The University of Ghana has secured a ¢260 billion loan from a consortium of banks for the construction of a 7,100-bed facility.
The project begins this year and part of efforts to resolve the acute campus accommodation faced by the University.
The Vice-Chancellor of university, Professor C.N.B. Tagoe, who disclosed this in an interview with the Daily Graphic on Monday, said the facility was expected to be completed within three years.
"We anticipate it won't be long before the accommodation issue becomes a thing of the past," he said, and added that the money was internally generated from a consortium of banks, led by Cal Bank and Fidelity Bank.
He explained that advertisement for the award of contracts would soon be placed in the press and that as and when the blocks were completed, students would move into them.
Prof Tagoe said the rates and charges would not be different from what pertained on campus currently.
The issue of providing accommodation for students on the Legon campus has created tension in recent times as the university authorities seek to implement the In-Out-Out-Out residential policy which provides accommodation for only first-year students from the next academic year.
Students embarked on demonstrations to protest against the new policy and asked for it to be reviewed to give final-year stu¬dents accommodation on campus.
In the course of the agitation over the policy, some of the students threatened to disrupt the second semester examinations if the policy was not reversed. They went ahead to "shit bomb" three examination centres, thereby forcing the postponement of the papers scheduled to be written at those centres.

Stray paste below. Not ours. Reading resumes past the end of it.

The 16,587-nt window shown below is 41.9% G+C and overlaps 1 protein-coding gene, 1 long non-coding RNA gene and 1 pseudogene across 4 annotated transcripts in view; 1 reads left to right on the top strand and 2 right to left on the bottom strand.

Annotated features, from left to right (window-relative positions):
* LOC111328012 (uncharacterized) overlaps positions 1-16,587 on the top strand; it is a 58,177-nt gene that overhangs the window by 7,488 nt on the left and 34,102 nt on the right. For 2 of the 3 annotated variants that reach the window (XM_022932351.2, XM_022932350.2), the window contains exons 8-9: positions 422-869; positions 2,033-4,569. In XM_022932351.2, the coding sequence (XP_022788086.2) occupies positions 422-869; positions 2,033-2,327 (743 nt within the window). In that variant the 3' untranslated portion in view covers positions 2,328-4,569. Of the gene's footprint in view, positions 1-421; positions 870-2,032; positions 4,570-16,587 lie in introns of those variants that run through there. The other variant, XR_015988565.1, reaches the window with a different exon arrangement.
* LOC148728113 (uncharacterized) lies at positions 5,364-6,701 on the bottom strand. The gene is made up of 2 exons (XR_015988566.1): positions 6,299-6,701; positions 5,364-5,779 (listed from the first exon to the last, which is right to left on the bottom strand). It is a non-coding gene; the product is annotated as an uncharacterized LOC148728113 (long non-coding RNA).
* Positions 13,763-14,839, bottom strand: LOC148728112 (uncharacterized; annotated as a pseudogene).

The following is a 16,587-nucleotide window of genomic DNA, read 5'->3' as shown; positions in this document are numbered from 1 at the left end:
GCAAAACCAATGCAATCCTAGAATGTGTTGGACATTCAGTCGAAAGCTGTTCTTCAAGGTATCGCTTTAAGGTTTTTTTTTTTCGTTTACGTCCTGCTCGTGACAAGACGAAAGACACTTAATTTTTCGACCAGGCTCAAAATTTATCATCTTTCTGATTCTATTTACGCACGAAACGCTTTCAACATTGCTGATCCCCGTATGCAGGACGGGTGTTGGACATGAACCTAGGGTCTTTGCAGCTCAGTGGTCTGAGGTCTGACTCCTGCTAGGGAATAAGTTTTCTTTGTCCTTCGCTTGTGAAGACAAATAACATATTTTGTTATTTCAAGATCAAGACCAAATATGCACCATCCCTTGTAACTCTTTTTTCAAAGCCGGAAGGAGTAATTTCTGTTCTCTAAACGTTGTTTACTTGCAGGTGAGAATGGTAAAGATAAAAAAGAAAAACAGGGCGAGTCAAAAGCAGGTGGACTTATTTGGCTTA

Others also issued death threats to some lecturers for being what they described as allies of the university management.
Professor Tagoe said the In-Out-Out-Out residential arrangement was introduced to alleviate the suffering of freshmen and women and that apart from accommodating the disabled, sportsmen and women, medical students and student leaders, some final-year students would also be given accommodation on campus.
According to him, the university was trying to equalise facilities in students' numbers and that not more than 5,000 students would be admitted to the main campus of the university during the 2007/2008 academic year.
He said the issue of accommodation, which had been associated with the inadequacy of facilities, had been a problem for nearly two decades and that both academic and residential facilities were being tackled vigorously.
Prof Tagoe indicated that academic facilities had been supported by the Ghana Education Trust Fund (GETFund) which, in the past five years, had supported science-based subjects to the tune of ¢75 billion.
Source: Daily Graphic